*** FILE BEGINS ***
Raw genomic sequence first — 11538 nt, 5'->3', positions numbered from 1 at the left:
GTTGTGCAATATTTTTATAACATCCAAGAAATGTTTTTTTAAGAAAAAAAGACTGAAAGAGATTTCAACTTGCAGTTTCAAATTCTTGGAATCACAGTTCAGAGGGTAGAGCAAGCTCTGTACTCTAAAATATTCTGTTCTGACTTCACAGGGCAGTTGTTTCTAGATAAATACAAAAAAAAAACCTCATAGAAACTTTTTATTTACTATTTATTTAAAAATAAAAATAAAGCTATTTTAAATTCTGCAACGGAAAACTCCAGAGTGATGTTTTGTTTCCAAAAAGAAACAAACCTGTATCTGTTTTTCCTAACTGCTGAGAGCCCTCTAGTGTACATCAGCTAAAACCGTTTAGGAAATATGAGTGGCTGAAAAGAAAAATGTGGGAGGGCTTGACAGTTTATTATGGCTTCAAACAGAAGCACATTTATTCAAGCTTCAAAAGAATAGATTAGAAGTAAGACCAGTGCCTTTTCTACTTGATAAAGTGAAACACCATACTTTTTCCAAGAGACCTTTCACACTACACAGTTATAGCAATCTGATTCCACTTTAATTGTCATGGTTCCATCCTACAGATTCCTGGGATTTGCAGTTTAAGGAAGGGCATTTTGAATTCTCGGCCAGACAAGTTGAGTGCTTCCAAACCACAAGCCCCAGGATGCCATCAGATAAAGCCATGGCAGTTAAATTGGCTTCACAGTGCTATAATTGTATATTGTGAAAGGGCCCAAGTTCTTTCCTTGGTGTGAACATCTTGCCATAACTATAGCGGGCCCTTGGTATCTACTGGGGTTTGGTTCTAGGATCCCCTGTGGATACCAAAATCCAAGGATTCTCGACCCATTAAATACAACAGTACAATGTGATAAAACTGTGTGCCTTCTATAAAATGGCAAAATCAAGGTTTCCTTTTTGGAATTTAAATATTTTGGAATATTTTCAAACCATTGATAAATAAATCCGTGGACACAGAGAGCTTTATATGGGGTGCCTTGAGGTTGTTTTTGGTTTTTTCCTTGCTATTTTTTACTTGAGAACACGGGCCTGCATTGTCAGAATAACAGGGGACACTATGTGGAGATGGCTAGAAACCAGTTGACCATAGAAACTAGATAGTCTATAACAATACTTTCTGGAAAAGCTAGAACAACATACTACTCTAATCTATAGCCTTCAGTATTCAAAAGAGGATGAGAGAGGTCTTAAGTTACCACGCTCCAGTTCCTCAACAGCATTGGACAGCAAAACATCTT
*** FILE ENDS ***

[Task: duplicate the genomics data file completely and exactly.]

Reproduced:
Raw genomic sequence first — 11538 nt, 5'->3', positions numbered from 1 at the left:
GTTGTGCAATATTTTTATAACATCCAAGAAATGTTTTTTTAAGAAAAAAAGACTGAAAGAGATTTCAACTTGCAGTTTCAAATTCTTGGAATCACAGTTCAGAGGGTAGAGCAAGCTCTGTACTCTAAAATATTCTGTTCTGACTTCACAGGGCAGTTGTTTCTAGATAAATACAAAAAAAAAACCTCATAGAAACTTTTTATTTACTATTTATTTAAAAATAAAAATAAAGCTATTTTAAATTCTGCAACGGAAAACTCCAGAGTGATGTTTTGTTTCCAAAAAGAAACAAACCTGTATCTGTTTTTCCTAACTGCTGAGAGCCCTCTAGTGTACATCAGCTAAAACCGTTTAGGAAATATGAGTGGCTGAAAAGAAAAATGTGGGAGGGCTTGACAGTTTATTATGGCTTCAAACAGAAGCACATTTATTCAAGCTTCAAAAGAATAGATTAGAAGTAAGACCAGTGCCTTTTCTACTTGATAAAGTGAAACACCATACTTTTTCCAAGAGACCTTTCACACTACACAGTTATAGCAATCTGATTCCACTTTAATTGTCATGGTTCCATCCTACAGATTCCTGGGATTTGCAGTTTAAGGAAGGGCATTTTGAATTCTCGGCCAGACAAGTTGAGTGCTTCCAAACCACAAGCCCCAGGATGCCATCAGATAAAGCCATGGCAGTTAAATTGGCTTCACAGTGCTATAATTGTATATTGTGAAAGGGCCCAAGTTCTTTCCTTGGTGTGAACATCTTGCCATAACTATAGCGGGCCCTTGGTATCTACTGGGGTTTGGTTCTAGGATCCCCTGTGGATACCAAAATCCAAGGATTCTCGACCCATTAAATACAACAGTACAATGTGATAAAACTGTGTGCCTTCTATAAAATGGCAAAATCAAGGTTTCCTTTTTGGAATTTAAATATTTTGGAATATTTTCAAACCATTGATAAATAAATCCGTGGACACAGAGAGCTTTATATGGGGTGCCTTGAGGTTGTTTTTGGTTTTTTCCTTGCTATTTTTTACTTGAGAACACGGGCCTGCATTGTCAGAATAACAGGGGACACTATGTGGAGATGGCTAGAAACCAGTTGACCATAGAAACTAGATAGTCTATAACAATACTTTCTGGAAAAGCTAGAACAACATACTACTCTAATCTATAGCCTTCAGTATTCAAAAGAGGATGAGAGAGGTCTTAAGTTACCACGCTCCAGTTCCTCAACAGCATTGGACAGCAAAACATCTT